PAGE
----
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The formal admission of a company’s securities on a stock exchange is called listing a company. However, delisting of shares of a company is the opposite of listing. For instance, delisting is when a company decides to remove its shares from the stock exchange and is no longer available for trading. Moreover, the company has now become a Private Limited Company.
If the shares of a company are available on multiple stock exchanges and they are removed from one stock exchange, it is not referred to as a delisting. The shares of the company must be removed from all stock exchanges such that people can no longer trade in them for it to be delisted.
Voluntary delisting of shares:
When a company voluntarily removes all its shares from the stock exchange, making them unavailable for trading, it is called voluntary delisting of shares. The company pays shareholders to return their shares and removes the entire lot from the stock exchange.
Voluntary delisting may occur when a company is acquired by an investor who seeks a majority share in the firm. It is deemed successful if the shareholding of the acquiring company and the shares tendered by public shareholders reach 90% of its total share capital.
However, the company’s promoter cannot participate in voluntary delisting, and the floor price is fixed based on the reverse book building process. It is a process through which a company seeking to delist its shares from the stock exchange fixes a price that must be paid to public shareholders to buy back its shares.
Under voluntary delisting, eligible shareholders tender the equity shares through their stockbroker by specifying the details of shares to be tendered under the delisting offer.
The process takes place during trading hours in the secondary market. However, equity shareholders who do not participate in the reverse book building process can sell their shares to the company’s promoter.
Moreover, promoters must compulsorily purchase the company’s equity shares at the same exit price. The facility is available for a minimum period of one year from the closure date of the delisting process.
Compulsory delisting of shares:
If a company voluntarily delists its shares, all shareholders get an official letter from the acquirer informing them of the buyback. Shareholders will receive an offer from the acquirer along with a bidding form. Shareholders can accept the offer or refuse it and continue holding their shares. Delisting is successful after the acquirer purchases the requisite number of shares.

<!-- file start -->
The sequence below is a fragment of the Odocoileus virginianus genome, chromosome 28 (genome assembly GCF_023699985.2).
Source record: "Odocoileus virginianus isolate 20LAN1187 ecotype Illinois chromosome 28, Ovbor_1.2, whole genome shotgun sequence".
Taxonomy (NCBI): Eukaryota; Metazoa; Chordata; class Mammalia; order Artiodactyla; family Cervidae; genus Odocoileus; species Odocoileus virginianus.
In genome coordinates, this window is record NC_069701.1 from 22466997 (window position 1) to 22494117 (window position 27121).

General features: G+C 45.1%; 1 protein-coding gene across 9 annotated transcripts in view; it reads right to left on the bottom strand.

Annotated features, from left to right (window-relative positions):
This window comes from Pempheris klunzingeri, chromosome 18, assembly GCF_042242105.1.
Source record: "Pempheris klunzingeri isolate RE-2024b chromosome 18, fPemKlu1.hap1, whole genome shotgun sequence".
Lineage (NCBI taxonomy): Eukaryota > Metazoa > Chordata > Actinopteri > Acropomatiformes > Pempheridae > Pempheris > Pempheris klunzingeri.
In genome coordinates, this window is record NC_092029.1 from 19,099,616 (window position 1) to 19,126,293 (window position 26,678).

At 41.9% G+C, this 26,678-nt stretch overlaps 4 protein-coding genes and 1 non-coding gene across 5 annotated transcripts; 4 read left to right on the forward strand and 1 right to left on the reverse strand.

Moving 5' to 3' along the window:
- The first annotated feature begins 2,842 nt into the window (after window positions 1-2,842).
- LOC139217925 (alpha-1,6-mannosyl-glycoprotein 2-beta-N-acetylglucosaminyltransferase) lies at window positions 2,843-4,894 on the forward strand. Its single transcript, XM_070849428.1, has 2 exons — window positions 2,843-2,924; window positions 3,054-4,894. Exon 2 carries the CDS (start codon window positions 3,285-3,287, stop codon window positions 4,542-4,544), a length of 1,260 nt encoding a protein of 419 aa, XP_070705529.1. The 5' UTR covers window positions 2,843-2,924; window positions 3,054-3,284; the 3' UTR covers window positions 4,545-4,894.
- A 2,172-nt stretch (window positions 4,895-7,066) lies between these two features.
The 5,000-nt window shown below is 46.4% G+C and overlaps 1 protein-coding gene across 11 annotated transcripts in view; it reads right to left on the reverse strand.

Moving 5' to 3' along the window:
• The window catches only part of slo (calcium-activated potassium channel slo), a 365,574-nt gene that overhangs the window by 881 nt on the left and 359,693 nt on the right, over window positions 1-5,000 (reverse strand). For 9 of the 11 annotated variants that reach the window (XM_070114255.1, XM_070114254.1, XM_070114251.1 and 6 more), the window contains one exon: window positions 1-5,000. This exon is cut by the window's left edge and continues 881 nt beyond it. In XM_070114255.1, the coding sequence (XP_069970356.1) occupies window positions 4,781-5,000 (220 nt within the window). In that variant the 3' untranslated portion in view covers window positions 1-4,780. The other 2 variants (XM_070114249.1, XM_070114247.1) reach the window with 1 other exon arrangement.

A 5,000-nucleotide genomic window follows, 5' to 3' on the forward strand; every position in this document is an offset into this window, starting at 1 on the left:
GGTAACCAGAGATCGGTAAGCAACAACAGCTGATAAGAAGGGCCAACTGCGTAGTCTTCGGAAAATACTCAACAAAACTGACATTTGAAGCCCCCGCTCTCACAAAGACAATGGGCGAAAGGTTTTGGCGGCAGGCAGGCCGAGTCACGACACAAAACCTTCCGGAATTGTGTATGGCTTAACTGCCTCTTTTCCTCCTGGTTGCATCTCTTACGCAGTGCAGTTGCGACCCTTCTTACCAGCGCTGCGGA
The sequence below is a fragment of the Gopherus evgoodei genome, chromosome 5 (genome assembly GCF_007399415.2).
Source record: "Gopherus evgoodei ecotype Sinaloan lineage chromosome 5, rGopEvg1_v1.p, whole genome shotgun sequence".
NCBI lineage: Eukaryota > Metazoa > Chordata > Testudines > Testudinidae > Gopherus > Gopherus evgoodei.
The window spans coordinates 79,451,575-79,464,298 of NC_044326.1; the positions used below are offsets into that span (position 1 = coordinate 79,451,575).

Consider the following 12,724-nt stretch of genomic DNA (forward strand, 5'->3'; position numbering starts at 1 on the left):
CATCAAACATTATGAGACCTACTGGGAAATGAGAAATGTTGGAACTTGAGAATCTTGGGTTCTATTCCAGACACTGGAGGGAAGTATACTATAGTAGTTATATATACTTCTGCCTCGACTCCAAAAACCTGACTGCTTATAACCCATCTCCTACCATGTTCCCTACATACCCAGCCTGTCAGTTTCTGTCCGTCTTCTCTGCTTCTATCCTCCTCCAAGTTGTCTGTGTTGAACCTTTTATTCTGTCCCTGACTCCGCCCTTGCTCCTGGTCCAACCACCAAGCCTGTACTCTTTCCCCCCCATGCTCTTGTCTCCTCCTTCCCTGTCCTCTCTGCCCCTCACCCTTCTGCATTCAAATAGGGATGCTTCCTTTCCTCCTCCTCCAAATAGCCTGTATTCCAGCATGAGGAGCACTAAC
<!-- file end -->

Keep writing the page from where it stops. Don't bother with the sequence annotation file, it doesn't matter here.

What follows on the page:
If shareholders fail to sell their shares to the acquirer or the promoter within the designated period, they must sell them to the buyer on the over-the-counter (OTC) market. However, there could be a drop in liquidity compared to the other approach. If shareholders continue to hold the shares after delisting, they will be the legal and beneficial owners of the shares.
In case of compulsory delisting of shares, the promoter must purchase shares from the shareholders at a fair value fixed by an independent evaluator. Compulsory delisting won’t impact shareholders’ ownership of shares. However, the value of shares goes down post-delisting. In the case of compulsory delisting, the promoters, whole-time directors and group firms are debarred from accessing the securities market for ten years from the compulsory delisting date.
Yes, the company can relist its shares on the stock exchange provided it fulfills the listing criteria and once more completes the appropriate paperwork. Moreover, relisting shares is similar to an IPO. According to SEBI rules, a company can relist two years from the period that it first delisted.
Under Section 18.1 of SEBI rules, permission is granted for relisting delisted shares after a cooling-off period of two years. It depends on the respective criteria for listing when the application was made for listing. Moreover, the application will be scrutinised by the Central Listing Authority.